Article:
The last City Council hearing was held on Wednesday, May 2 at Boston City Hall. The following items were discussed:
The Boston Police Department will accept and expend $850,000 from the Boston Regional Intelligence Center Allocation. The grant will fund upgrading, expanding, and integrating technology and protocols related to anti-terrorism, anti-crime, anti-gang and emergency response. (Assigned to the Committee on Public Safety and Criminal Justice)
The Boston City Council voted to approve $99,314 from U.S. Department of Justice to fund Address Verification Program activities mandated by the MA Sex Offender Registry Board.
The City Council also approved to accept and expend $130,253 from the Retired Senior Volunteer Program grant from the Corporation for National and Community Service to fund 356 RSVP volunteers who will provide social support to homebound or older adults and individuals with disabilities.
The Mayors Office of Arts and Culture will accept and expand $5,000 from the MA Cultural Council to fund programming in the Roxbury Cultural District and $5,000 from the Boston Foundation to fund the original creation of contemporary artwork by emerging artists.
Supporting Human Rights in Honduras
The Boston City Council voted to adopt the resolution Councilor Lydia Edwards filed to urge the U.S. Congress to pass H.R. 1299, the Berta Caceres HumanRights in Honduras Act.
Honduras has been experiencing an unprecedented level of insecurity and violence. In the aftermath of the election, there were 192 repressed demonstrations, resulting in over 1,250 arrests, 38 people killed, 393 people injured, 76 victims of torture, cruel, inhumane and degrading treatment, 15 journalists assaulted, and more.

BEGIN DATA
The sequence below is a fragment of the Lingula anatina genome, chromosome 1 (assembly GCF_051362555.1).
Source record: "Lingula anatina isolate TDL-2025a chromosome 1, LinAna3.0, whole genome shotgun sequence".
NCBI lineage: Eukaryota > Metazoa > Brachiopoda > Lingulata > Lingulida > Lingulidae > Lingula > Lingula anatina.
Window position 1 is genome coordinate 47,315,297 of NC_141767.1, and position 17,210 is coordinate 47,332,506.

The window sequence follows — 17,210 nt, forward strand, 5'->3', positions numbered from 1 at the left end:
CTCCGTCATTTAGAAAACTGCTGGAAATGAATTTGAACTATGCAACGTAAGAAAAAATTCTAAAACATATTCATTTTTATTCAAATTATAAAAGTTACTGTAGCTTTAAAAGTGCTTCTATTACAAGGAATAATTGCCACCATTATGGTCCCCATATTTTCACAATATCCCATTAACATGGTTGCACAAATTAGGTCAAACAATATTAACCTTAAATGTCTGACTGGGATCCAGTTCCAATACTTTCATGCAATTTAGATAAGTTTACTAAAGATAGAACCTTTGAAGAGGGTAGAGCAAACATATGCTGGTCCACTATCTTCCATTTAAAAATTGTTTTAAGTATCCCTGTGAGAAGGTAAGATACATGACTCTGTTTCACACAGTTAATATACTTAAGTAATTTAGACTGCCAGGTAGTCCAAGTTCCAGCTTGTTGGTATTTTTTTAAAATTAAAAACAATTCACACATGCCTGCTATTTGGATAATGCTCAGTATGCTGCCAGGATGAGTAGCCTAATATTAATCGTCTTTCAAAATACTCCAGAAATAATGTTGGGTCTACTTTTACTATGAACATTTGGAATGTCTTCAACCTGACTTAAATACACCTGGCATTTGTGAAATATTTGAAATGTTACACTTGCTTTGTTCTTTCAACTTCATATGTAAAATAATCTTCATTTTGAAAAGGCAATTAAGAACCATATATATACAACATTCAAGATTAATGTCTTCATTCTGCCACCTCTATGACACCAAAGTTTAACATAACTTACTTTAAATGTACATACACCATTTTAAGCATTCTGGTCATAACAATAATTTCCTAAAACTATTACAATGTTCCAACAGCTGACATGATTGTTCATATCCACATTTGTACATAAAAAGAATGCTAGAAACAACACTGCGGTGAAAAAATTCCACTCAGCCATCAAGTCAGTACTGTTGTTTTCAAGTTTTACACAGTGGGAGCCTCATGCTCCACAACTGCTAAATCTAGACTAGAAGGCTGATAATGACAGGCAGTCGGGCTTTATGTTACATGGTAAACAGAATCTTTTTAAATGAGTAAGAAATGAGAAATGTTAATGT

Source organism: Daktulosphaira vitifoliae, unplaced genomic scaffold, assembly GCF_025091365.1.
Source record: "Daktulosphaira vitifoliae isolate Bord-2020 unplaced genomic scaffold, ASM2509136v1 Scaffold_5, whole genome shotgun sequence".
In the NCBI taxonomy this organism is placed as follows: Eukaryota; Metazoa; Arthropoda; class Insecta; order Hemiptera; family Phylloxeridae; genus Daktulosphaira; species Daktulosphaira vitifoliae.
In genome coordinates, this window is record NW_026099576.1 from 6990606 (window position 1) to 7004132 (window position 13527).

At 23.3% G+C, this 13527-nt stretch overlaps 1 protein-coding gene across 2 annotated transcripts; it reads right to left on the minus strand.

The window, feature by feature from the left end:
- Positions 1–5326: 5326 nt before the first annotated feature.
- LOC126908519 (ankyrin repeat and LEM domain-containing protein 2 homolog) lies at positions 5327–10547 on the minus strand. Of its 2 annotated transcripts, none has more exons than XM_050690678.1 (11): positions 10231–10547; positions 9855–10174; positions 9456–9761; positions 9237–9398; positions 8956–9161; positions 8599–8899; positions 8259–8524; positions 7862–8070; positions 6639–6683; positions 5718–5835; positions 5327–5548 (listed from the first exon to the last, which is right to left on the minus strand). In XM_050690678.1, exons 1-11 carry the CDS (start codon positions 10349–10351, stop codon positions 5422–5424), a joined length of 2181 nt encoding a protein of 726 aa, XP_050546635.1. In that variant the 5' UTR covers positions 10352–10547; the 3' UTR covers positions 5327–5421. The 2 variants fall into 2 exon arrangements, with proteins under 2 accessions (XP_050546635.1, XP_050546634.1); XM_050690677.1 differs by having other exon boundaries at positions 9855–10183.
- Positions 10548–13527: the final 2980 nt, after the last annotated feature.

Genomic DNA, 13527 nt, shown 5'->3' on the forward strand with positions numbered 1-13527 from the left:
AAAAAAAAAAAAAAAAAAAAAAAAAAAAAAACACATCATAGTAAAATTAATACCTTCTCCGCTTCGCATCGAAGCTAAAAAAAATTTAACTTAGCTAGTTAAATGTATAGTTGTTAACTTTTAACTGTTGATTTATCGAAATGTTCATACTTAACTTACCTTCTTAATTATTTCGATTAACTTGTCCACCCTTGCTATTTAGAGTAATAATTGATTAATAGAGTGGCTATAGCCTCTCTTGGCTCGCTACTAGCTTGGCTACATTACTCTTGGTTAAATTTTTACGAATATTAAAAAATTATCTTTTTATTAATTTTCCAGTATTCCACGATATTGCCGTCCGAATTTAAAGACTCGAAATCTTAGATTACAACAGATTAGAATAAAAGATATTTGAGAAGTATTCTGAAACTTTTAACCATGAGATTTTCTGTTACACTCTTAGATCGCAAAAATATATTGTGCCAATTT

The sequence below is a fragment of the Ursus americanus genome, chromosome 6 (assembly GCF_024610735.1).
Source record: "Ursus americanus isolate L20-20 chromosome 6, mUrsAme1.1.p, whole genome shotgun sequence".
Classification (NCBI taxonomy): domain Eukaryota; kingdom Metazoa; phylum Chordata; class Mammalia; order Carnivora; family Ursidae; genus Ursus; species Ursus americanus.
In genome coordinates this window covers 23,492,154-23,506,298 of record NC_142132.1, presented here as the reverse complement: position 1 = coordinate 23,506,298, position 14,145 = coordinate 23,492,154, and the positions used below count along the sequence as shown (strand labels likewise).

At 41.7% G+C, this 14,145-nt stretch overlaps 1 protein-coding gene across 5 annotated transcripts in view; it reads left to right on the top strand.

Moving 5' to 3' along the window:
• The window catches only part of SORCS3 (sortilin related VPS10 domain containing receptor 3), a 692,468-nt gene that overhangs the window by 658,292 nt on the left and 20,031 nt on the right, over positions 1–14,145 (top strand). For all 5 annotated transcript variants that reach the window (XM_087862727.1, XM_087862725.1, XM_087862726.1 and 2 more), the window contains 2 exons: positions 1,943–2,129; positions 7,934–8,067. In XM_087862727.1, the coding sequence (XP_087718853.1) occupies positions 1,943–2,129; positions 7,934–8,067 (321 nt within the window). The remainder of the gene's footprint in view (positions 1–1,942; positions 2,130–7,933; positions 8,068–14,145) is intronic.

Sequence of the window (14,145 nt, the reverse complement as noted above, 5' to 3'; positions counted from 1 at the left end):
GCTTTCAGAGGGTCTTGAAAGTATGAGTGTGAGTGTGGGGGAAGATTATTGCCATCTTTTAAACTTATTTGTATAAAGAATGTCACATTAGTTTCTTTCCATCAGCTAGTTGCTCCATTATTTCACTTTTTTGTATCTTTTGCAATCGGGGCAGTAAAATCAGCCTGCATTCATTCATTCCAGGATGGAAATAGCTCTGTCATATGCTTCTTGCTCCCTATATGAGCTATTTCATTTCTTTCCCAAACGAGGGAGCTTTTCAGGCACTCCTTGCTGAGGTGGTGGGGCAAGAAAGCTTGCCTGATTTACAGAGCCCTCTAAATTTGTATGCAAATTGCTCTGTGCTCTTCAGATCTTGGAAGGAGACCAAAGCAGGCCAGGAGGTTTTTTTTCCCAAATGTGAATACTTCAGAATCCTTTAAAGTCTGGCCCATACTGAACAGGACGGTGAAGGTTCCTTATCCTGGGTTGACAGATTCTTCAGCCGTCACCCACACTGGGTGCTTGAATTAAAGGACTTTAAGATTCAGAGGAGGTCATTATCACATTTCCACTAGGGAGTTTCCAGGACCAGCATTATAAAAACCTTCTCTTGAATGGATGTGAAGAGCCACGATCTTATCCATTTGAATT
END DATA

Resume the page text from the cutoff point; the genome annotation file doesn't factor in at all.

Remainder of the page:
The Berta Caceres Human Rights in Honduras Act, introduced in the U.S. House of Representatives by Rep. Hank Johnson, would prohibit funds from being made available to Honduras for the police and military (including equipment and training), and direct the Department of the Treasury to vote against multilateral loans to Honduras for its police and military, until the Department of State certifies that the government of Honduras has taken certain steps to promote accountability, dignity, freedom of speech and human rights.
“Our U.S. government will soon take away TPS (temporary protected status) for current Hondurans who live here,” said Edwards. “It will only further eliminate the foundation and their futures here in this country, potentially departing thousands of people – some of who live in my neighborhood.”